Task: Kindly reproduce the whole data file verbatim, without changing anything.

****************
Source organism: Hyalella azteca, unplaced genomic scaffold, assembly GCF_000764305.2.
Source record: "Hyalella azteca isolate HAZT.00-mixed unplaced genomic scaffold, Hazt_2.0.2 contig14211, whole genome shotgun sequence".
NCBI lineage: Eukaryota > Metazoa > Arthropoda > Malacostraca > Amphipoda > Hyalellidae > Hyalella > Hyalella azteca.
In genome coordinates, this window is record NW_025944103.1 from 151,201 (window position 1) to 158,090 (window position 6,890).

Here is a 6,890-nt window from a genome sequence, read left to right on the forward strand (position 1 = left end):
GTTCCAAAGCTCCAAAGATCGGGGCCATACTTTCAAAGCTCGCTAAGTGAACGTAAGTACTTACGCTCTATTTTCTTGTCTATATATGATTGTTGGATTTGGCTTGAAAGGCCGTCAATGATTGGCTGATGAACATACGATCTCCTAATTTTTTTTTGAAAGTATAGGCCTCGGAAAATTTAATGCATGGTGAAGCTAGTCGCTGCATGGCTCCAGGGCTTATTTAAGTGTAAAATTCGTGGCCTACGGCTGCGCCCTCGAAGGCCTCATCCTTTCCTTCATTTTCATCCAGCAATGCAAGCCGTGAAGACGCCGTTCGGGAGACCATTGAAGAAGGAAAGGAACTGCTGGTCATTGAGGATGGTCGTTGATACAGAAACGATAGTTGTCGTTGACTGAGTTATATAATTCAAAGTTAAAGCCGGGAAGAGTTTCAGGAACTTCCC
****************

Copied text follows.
Source organism: Hyalella azteca, unplaced genomic scaffold, assembly GCF_000764305.2.
Source record: "Hyalella azteca isolate HAZT.00-mixed unplaced genomic scaffold, Hazt_2.0.2 contig14211, whole genome shotgun sequence".
NCBI lineage: Eukaryota > Metazoa > Arthropoda > Malacostraca > Amphipoda > Hyalellidae > Hyalella > Hyalella azteca.
In genome coordinates, this window is record NW_025944103.1 from 151,201 (window position 1) to 158,090 (window position 6,890).

Here is a 6,890-nt window from a genome sequence, read left to right on the forward strand (position 1 = left end):
GTTCCAAAGCTCCAAAGATCGGGGCCATACTTTCAAAGCTCGCTAAGTGAACGTAAGTACTTACGCTCTATTTTCTTGTCTATATATGATTGTTGGATTTGGCTTGAAAGGCCGTCAATGATTGGCTGATGAACATACGATCTCCTAATTTTTTTTTGAAAGTATAGGCCTCGGAAAATTTAATGCATGGTGAAGCTAGTCGCTGCATGGCTCCAGGGCTTATTTAAGTGTAAAATTCGTGGCCTACGGCTGCGCCCTCGAAGGCCTCATCCTTTCCTTCATTTTCATCCAGCAATGCAAGCCGTGAAGACGCCGTTCGGGAGACCATTGAAGAAGGAAAGGAACTGCTGGTCATTGAGGATGGTCGTTGATACAGAAACGATAGTTGTCGTTGACTGAGTTATATAATTCAAAGTTAAAGCCGGGAAGAGTTTCAGGAACTTCCC